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									Wildlife Conservation for the Developing World

We are delighted to announce the launch of a new Postgraduate Diploma in

International Wildlife Conservation Practice. The programme, with a special focus on

wild felids, is now being piloted and will launch officially at the start of 2009. This

Diploma will equip conservation practitioners with the necessary scientific and

professional skills to make a significant contribution to biodiversity conservation in

developing   countries   and   strengthen   those   countries’   capacity   for   wildlife


A generous donation from the Panthera Foundation via its Chairman, Dr Thomas

Kaplan (Oxford alumnus), to Professor David Macdonald, Director of the Wildlife

Conservation Research Unit (WildCRU), has enabled the University to offer a number

of fully-funded scholarships for conservation practitioners from developing countries

to undertake the Diploma, accessing rigorous practical and professional education

that is not available in their home countries. The pilot group includes dedicated

biologists spanning expertise on tigers in China to leopards in Iran, lions in Tanzania

and lynx in the Balkans – each wrestling with huge conservation challenges.

David Macdonald said, "This new diploma will not only make a great contribution to

building conservation capacity in parts of the world where action is urgently needed

on the ground - it will be a milestone in opening access to Oxford." He added "Our

focus on big cats will take the students to the heart of the most challenging

conservation issues, and the new course will lead to the creation of a worldwide force

of expert problem-solvers who can take their training home and pass it on to

WildCRU, based at Tubney House and part of the Oxford University Department of

Zoology, has come together with the Department for Continuing Education, via its

Continuing Professional Development Centre, to create the joint Postgraduate

Diploma, which will enable conservationists to monitor biodiversity, implement

conservation actions, and engage with stakeholders ranging from local communities

to national governments and international donor organizations. The focus on wild

felids is particularly revealing as these animals (from charismatic big cats to rarely

seen small ones) are emblematic and umbrella species for whole ecosystems. This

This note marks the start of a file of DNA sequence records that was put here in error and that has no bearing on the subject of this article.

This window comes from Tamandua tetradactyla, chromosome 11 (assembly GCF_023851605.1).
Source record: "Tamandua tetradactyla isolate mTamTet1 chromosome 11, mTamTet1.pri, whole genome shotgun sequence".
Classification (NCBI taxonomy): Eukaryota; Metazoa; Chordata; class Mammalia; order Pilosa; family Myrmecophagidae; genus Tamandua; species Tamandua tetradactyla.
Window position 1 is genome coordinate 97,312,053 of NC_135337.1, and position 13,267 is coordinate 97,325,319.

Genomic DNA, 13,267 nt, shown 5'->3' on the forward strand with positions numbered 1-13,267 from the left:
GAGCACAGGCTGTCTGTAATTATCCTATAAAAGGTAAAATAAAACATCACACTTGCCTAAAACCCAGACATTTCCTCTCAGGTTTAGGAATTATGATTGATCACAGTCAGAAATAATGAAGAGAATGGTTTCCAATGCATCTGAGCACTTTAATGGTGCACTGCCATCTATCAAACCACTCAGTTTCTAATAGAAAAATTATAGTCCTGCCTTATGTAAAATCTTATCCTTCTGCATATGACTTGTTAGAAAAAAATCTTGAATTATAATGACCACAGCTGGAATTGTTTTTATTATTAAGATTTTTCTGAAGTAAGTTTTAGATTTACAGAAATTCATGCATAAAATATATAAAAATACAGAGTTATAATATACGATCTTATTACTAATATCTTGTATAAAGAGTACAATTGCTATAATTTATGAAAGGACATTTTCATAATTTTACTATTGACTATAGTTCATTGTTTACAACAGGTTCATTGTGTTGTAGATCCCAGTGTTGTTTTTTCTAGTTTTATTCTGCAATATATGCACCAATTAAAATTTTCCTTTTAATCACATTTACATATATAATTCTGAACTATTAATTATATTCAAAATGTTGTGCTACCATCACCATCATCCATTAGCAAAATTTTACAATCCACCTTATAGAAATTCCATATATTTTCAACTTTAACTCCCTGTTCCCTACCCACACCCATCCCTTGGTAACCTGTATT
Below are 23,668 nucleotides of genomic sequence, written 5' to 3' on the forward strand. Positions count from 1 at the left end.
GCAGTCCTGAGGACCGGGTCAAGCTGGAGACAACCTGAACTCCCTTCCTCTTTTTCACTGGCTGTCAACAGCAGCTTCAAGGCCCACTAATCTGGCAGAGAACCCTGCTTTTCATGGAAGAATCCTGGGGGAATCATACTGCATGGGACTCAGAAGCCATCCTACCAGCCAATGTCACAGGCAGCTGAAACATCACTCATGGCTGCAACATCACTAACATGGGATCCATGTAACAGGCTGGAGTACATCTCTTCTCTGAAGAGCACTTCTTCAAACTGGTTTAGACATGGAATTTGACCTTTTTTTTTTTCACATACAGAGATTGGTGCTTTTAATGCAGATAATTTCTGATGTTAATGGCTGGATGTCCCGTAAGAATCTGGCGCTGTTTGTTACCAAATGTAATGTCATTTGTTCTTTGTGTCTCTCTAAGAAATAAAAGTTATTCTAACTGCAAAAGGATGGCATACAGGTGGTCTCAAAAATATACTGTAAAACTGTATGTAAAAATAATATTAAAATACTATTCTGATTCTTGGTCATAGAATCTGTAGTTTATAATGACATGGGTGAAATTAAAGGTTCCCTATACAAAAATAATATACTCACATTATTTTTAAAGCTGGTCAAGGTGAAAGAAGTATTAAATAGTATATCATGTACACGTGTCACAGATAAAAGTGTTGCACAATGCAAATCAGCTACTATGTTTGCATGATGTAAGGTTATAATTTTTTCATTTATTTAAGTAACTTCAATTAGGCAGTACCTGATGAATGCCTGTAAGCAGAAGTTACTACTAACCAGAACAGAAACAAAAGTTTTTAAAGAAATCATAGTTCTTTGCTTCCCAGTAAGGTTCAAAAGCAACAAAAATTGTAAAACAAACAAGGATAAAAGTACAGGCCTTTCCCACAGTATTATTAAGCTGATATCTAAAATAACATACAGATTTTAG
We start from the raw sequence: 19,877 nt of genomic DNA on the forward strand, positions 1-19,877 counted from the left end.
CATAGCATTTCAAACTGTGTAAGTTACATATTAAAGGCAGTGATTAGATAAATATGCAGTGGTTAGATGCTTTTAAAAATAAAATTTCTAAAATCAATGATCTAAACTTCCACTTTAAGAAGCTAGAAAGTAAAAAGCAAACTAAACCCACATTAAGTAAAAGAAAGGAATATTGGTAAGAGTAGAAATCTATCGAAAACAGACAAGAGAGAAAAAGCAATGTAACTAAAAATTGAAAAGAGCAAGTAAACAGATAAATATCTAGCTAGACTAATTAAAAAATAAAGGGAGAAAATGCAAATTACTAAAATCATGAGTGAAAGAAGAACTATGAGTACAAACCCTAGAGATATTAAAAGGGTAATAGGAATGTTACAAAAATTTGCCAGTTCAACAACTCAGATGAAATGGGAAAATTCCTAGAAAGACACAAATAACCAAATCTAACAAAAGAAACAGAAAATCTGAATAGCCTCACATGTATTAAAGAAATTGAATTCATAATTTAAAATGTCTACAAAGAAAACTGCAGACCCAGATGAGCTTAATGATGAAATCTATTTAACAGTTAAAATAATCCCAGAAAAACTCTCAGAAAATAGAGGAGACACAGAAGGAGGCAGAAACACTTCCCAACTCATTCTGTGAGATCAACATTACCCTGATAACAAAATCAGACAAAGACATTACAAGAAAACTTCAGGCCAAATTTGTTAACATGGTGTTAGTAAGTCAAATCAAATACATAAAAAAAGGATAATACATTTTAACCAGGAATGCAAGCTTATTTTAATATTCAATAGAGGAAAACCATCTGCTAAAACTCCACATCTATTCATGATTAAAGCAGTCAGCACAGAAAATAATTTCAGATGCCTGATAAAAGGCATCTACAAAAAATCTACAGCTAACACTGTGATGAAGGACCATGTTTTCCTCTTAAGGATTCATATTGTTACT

programme is aligned with Continuing Education’s growing number of global-

education initiatives for the developing world, particularly in the environmental,

health and medical sciences.

The    goal   here   will   be   to   produce   highly-knowledgeable   and   highly-skilled

practitioners, especially in the conservation of mammals and their habitats, using

members of the wild cat family (Felidae) in particular as a representative taxonomic

group able to indicate the health of ecosystems, including the large number of other

species present within those ecosystems. The range, complexity and inter-

relatedness of global conservation issues – especially illustrated by large predators –

present immense challenges; this initiative will undoubtedly make a practical

difference where it counts.


Notes to Editors:
   For    further    information      contact     Lucy     Tallents,        email:

   The International Wildlife Conservation Practice Programme is a joint
    programme of study offered by the Department for Continuing Education
    (, via its Continuing Professional Development
    Centre,   and   the   Wildlife  Conservation   Research    Unit,  WildCRU
    (, which is part of the Department of Zoology

   WildCRU aims to achieve practical solutions to conservation problems through
    the translation of world-class original scientific research into practice, and a
    commitment to train conservation scientists to conduct such research.

   The Continuing Professional Development (CPD) Centre offers world-class
    flexible professionally-orientated postgraduate education and professional
    development. The CPD Centre offers a variety of workshops, seminars, short
    courses, certificates, diplomas and master’s degrees as well as online courses
    across a wide range of disciplines (

   The Panthera Foundation saves in-situ populations of wild cats and the
    landscapes they inhabit in all regions of the world by collaborating with,
    supporting and fostering the world’s leading wild-felid conservationists in
    conducting rigorous scientific research, planning and implementing
    conservation actions, and working with local, national and international
    stakeholders to advance wild cat conservation (

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